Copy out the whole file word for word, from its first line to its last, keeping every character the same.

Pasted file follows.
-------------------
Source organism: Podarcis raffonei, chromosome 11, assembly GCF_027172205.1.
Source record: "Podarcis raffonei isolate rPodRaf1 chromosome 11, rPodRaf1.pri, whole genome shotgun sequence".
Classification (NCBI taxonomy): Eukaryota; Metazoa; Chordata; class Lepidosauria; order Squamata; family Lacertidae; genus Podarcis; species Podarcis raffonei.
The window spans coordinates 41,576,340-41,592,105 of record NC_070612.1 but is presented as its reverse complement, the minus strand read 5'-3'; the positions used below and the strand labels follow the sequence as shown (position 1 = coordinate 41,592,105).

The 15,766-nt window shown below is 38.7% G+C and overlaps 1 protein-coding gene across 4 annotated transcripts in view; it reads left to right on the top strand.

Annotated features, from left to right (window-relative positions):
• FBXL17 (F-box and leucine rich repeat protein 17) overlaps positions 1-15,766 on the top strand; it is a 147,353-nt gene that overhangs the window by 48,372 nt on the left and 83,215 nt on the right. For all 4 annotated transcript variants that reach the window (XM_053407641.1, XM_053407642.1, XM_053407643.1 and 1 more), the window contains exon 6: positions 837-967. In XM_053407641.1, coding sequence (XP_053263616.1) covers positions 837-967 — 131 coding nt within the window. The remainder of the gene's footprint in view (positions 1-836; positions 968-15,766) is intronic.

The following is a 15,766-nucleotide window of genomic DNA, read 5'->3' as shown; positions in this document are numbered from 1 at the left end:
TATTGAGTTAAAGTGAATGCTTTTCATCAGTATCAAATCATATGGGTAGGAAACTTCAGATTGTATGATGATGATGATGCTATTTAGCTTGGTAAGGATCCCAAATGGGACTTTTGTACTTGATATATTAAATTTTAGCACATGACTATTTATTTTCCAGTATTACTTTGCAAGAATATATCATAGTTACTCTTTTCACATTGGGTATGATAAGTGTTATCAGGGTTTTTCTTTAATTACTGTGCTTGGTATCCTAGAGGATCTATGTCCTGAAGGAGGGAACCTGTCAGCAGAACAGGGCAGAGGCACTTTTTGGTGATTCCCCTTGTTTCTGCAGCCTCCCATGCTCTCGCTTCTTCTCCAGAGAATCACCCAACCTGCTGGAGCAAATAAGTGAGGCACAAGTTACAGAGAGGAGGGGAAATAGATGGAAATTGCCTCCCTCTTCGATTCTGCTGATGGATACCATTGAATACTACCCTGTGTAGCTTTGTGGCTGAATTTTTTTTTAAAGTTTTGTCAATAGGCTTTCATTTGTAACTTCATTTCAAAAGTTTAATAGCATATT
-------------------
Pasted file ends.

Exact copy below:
Source organism: Podarcis raffonei, chromosome 11, assembly GCF_027172205.1.
Source record: "Podarcis raffonei isolate rPodRaf1 chromosome 11, rPodRaf1.pri, whole genome shotgun sequence".
Classification (NCBI taxonomy): Eukaryota; Metazoa; Chordata; class Lepidosauria; order Squamata; family Lacertidae; genus Podarcis; species Podarcis raffonei.
The window spans coordinates 41,576,340-41,592,105 of record NC_070612.1 but is presented as its reverse complement, the minus strand read 5'-3'; the positions used below and the strand labels follow the sequence as shown (position 1 = coordinate 41,592,105).

The 15,766-nt window shown below is 38.7% G+C and overlaps 1 protein-coding gene across 4 annotated transcripts in view; it reads left to right on the top strand.

Annotated features, from left to right (window-relative positions):
• FBXL17 (F-box and leucine rich repeat protein 17) overlaps positions 1-15,766 on the top strand; it is a 147,353-nt gene that overhangs the window by 48,372 nt on the left and 83,215 nt on the right. For all 4 annotated transcript variants that reach the window (XM_053407641.1, XM_053407642.1, XM_053407643.1 and 1 more), the window contains exon 6: positions 837-967. In XM_053407641.1, coding sequence (XP_053263616.1) covers positions 837-967 — 131 coding nt within the window. The remainder of the gene's footprint in view (positions 1-836; positions 968-15,766) is intronic.

The following is a 15,766-nucleotide window of genomic DNA, read 5'->3' as shown; positions in this document are numbered from 1 at the left end:
TATTGAGTTAAAGTGAATGCTTTTCATCAGTATCAAATCATATGGGTAGGAAACTTCAGATTGTATGATGATGATGATGCTATTTAGCTTGGTAAGGATCCCAAATGGGACTTTTGTACTTGATATATTAAATTTTAGCACATGACTATTTATTTTCCAGTATTACTTTGCAAGAATATATCATAGTTACTCTTTTCACATTGGGTATGATAAGTGTTATCAGGGTTTTTCTTTAATTACTGTGCTTGGTATCCTAGAGGATCTATGTCCTGAAGGAGGGAACCTGTCAGCAGAACAGGGCAGAGGCACTTTTTGGTGATTCCCCTTGTTTCTGCAGCCTCCCATGCTCTCGCTTCTTCTCCAGAGAATCACCCAACCTGCTGGAGCAAATAAGTGAGGCACAAGTTACAGAGAGGAGGGGAAATAGATGGAAATTGCCTCCCTCTTCGATTCTGCTGATGGATACCATTGAATACTACCCTGTGTAGCTTTGTGGCTGAATTTTTTTTTAAAGTTTTGTCAATAGGCTTTCATTTGTAACTTCATTTCAAAAGTTTAATAGCATATT